I have often wondered why God instructs us to PRAY FOR LABORERS to harvest souls for salvation. God needs the help of no man to harvest a soul.  No one loves a sinner more than Jesus who died for him. God reaches sinners through dreams, visions, angels, voices coming from burning bushes and even talking donkeys (yes, God allowed a donkey to speak; Numbers 22:28).  No human being assisted God in converting the chief of sinners, the Apostle Paul.  I could evaporate right now and the number of souls granted entrance into Heaven would still be the same; nonetheless, Jesus said, “The harvest truly is plentiful, but the laborers are few. Therefore [you] pray the Lord of the harvest to send out laborers into His harvest.” ~ Matthew 9:37-38

I think that God commands us to pray for laborers so that our hearts may be pricked to become one of those laborers.  When I pray, I agree that the mission is an important one and I develop a sensitivity to be called to it.  In joining the mission, I reap the spoils of the harvest. If I don’t labor for souls because I fail to pray as instructed, then I will have fewer rewards in Heaven.  Is my labor essential for people to obtain salvation?   Absolutely not.  God’s plan cannot be thwarted, but my rewards would suffer.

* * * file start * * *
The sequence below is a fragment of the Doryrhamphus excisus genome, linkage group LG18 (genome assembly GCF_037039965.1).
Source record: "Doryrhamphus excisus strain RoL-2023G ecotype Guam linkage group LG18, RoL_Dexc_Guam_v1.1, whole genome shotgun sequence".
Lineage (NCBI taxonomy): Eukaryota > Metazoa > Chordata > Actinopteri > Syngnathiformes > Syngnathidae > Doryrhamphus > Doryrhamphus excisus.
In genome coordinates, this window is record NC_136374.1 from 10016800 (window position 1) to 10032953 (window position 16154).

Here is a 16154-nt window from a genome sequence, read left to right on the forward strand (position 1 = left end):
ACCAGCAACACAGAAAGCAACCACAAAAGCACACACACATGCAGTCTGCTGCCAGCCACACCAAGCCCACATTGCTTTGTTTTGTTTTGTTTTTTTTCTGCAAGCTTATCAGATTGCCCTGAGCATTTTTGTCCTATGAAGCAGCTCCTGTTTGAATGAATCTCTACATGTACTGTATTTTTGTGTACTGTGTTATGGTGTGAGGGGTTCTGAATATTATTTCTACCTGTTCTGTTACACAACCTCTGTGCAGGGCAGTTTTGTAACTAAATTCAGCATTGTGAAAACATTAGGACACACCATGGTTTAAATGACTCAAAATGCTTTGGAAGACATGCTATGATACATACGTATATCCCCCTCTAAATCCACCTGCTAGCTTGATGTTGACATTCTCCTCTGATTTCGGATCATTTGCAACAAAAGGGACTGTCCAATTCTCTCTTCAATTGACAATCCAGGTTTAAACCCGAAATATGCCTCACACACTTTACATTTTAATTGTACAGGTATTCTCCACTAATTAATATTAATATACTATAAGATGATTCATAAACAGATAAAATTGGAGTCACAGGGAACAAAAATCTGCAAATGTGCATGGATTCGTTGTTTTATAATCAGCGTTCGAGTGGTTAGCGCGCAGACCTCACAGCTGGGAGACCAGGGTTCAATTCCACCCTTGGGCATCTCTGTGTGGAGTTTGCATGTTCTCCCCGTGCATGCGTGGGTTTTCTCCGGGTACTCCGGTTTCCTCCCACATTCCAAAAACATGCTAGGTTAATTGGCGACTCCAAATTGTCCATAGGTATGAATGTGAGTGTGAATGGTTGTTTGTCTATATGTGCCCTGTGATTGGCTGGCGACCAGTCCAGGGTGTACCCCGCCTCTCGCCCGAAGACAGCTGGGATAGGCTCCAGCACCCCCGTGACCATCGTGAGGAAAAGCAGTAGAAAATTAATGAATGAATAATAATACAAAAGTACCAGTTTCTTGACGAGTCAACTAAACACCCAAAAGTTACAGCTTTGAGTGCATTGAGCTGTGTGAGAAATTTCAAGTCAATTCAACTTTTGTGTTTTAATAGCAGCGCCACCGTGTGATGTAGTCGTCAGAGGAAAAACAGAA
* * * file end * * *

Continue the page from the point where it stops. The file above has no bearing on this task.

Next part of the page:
Pray because man's input affects God’s decisions.

“Confess your trespasses to one another, and pray for one another, that you may be healed. The effective, fervent prayer of a righteous man avails much.” ~ James 5:16

God is listening to our prayers.  He highly regards the Holy Spirit’s support of those petitions.  How can He not respond to His own Spirit?  Prayers avail much.  Scripture promises us so.  It doesn’t take long when reading through the Old Testament to learn that God rewrites the strategy of His plans in response to His beloved petitioners.  Take for example this scene from the life of Moses:

“And when the people complained, it displeased the LORD: and the LORD heard it; and his anger was kindled; and the fire of the LORD burnt among them, and consumed them that were in the uttermost parts of the camp. And the people cried unto Moses; and when Moses prayed unto the LORD, the fire was quenched.” ~ Numbers 11:1-2

After God’s anger was provoked, the prayers of his servant spurred Him to restrain His wrath.  God also responded to the prayers of Abraham (Genesis chapter 18), Jacob (Genesis chapter 32), Phinehas (Numbers chapter 25) and Gideon (Judges chapter 6).  The Bible is full of these encounters.